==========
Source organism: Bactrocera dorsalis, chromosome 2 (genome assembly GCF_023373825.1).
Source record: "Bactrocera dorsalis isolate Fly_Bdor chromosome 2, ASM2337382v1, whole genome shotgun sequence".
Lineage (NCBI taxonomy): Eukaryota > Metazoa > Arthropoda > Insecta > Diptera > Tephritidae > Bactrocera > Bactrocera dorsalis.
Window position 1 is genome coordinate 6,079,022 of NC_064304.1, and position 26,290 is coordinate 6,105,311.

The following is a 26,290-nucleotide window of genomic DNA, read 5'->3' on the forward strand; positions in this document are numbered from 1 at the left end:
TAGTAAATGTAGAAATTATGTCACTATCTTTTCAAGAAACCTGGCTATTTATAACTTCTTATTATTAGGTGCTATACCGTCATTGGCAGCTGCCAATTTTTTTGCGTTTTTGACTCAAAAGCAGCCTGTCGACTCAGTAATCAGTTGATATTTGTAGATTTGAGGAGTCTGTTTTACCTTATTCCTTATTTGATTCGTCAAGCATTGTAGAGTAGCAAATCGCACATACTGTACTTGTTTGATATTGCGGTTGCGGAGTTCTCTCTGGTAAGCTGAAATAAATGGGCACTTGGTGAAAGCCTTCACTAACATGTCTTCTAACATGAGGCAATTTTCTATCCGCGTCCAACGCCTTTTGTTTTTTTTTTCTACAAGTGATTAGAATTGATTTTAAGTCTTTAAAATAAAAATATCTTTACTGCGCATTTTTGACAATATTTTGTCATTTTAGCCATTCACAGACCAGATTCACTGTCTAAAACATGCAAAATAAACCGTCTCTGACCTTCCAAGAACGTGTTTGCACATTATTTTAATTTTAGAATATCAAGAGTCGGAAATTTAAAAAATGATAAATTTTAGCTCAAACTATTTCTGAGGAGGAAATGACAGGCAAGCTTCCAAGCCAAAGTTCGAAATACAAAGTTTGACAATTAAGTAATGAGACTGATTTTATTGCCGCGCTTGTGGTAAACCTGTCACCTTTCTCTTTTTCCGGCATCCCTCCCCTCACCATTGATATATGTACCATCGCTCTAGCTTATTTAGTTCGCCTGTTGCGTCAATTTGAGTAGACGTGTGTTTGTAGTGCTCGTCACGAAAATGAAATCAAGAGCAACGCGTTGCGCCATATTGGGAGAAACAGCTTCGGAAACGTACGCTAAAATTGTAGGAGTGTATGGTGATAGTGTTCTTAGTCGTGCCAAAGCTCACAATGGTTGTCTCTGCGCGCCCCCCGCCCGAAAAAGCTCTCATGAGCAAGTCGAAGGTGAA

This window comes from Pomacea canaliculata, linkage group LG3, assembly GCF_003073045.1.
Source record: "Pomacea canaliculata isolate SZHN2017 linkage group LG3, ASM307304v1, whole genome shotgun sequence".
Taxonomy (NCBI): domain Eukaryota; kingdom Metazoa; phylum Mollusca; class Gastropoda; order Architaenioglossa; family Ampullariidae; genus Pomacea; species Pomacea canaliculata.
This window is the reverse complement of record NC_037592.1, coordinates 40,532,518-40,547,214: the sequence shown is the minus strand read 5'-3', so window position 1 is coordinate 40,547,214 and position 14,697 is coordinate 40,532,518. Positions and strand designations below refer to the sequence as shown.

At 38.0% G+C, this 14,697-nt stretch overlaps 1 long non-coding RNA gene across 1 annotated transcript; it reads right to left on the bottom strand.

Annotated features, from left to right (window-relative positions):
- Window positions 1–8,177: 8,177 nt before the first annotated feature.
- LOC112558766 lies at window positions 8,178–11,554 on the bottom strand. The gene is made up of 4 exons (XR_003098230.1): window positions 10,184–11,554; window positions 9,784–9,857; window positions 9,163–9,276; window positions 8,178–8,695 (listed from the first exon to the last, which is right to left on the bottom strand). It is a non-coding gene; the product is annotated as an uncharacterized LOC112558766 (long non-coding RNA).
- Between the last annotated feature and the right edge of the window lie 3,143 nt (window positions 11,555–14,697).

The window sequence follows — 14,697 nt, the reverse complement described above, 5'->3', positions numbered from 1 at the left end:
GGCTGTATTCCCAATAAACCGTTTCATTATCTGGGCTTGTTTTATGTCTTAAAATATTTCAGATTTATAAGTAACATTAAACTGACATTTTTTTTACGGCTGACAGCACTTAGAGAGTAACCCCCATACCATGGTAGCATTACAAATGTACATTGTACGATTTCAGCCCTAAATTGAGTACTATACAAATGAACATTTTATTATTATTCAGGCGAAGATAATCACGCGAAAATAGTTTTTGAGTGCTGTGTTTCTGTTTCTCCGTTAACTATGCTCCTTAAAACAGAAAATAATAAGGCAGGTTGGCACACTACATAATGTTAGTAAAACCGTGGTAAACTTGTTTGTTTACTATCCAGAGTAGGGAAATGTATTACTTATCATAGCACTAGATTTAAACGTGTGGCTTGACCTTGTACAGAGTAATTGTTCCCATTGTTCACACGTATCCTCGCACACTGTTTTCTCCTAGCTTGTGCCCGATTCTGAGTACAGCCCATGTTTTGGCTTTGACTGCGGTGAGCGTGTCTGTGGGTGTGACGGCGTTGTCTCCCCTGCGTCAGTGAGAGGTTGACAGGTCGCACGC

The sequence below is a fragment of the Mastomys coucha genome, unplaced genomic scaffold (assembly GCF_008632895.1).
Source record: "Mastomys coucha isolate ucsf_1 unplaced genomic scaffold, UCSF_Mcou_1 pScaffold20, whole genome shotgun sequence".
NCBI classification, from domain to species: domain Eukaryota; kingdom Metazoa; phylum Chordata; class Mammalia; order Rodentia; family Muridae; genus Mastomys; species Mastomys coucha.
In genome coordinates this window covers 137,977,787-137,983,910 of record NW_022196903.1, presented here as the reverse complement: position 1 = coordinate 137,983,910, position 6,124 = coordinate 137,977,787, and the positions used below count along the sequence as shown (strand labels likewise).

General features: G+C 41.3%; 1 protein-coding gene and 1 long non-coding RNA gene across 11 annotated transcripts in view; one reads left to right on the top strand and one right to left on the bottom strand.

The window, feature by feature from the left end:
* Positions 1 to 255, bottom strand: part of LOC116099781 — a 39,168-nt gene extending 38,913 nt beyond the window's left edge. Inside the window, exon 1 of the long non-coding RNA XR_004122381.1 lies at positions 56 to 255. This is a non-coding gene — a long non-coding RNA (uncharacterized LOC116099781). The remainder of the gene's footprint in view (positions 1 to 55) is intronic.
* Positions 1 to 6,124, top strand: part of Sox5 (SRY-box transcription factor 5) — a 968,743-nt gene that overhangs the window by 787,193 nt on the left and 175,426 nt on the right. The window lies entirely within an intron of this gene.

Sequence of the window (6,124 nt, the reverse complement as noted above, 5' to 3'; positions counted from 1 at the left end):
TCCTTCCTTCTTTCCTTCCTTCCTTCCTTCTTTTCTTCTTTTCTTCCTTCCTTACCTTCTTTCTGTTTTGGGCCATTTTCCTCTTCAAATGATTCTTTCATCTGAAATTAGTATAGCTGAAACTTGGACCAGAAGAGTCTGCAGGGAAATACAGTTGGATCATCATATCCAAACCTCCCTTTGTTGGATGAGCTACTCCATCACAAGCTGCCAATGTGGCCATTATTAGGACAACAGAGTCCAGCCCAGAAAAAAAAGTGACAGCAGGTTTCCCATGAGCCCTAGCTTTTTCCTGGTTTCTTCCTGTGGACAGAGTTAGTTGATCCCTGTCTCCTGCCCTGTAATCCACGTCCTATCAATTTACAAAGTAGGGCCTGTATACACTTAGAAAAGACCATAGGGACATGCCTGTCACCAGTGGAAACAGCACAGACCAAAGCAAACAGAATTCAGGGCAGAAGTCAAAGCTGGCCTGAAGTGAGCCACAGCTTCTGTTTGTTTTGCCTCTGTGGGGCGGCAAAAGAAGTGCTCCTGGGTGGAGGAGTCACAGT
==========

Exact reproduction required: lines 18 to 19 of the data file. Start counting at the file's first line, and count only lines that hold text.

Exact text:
The sequence below is a fragment of the Mastomys coucha genome, unplaced genomic scaffold (assembly GCF_008632895.1).
Source record: "Mastomys coucha isolate ucsf_1 unplaced genomic scaffold, UCSF_Mcou_1 pScaffold20, whole genome shotgun sequence".